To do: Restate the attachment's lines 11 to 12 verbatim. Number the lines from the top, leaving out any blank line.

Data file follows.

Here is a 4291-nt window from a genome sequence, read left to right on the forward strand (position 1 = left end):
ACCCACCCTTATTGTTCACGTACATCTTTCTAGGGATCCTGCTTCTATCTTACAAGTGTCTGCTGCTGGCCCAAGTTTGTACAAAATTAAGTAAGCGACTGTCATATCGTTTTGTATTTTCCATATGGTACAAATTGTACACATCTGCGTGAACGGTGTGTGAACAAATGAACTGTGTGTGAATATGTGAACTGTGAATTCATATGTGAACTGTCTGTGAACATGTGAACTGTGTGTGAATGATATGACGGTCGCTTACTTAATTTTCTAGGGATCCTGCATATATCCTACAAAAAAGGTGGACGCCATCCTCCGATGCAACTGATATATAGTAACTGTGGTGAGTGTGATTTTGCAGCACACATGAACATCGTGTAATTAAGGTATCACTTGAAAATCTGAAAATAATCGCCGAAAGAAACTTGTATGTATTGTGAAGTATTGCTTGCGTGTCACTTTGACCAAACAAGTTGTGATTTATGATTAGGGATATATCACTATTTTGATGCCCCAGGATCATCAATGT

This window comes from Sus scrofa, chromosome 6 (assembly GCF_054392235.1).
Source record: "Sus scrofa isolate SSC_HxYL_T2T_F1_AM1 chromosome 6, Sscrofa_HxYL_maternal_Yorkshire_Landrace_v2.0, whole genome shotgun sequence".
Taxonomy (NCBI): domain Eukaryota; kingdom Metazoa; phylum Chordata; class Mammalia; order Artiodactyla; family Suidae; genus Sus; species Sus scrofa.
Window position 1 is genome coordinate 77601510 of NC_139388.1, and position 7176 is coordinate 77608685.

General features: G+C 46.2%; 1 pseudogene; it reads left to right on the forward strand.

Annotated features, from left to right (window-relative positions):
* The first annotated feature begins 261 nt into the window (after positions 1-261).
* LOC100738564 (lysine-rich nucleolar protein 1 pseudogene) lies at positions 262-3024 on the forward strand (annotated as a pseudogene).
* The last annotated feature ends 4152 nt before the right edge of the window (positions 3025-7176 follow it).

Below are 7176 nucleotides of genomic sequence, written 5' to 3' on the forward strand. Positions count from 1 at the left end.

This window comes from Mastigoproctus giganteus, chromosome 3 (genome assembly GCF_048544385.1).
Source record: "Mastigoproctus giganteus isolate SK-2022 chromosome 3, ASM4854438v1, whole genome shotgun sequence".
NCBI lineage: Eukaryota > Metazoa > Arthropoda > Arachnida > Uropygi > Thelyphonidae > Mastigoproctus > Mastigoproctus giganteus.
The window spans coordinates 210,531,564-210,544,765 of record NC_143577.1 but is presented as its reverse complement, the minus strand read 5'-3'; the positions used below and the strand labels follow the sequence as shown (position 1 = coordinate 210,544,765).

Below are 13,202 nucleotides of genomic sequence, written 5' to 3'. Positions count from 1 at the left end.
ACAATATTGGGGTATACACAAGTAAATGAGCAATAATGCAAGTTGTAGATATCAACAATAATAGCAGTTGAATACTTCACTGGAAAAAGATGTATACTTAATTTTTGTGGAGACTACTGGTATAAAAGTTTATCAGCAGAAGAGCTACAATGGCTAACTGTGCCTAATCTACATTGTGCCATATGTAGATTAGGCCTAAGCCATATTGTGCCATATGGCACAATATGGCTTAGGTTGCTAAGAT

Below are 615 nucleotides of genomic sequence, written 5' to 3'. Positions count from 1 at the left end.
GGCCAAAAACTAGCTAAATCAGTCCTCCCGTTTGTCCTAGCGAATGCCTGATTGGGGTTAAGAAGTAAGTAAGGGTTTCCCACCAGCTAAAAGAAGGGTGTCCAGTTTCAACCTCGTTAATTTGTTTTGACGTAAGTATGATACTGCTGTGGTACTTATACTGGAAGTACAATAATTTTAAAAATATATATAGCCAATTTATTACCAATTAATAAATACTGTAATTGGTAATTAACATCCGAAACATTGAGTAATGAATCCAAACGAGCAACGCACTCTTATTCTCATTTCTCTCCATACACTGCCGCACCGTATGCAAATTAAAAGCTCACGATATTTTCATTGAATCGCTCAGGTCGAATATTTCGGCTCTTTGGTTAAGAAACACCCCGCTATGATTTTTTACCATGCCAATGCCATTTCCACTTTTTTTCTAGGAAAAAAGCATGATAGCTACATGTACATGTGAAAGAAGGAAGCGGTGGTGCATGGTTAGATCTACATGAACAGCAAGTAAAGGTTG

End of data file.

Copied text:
* The last annotated feature ends 4152 nt before the right edge of the window (positions 3025-7176 follow it).

Below are 7176 nucleotides of genomic sequence, written 5' to 3' on the forward strand. Positions count from 1 at the left end.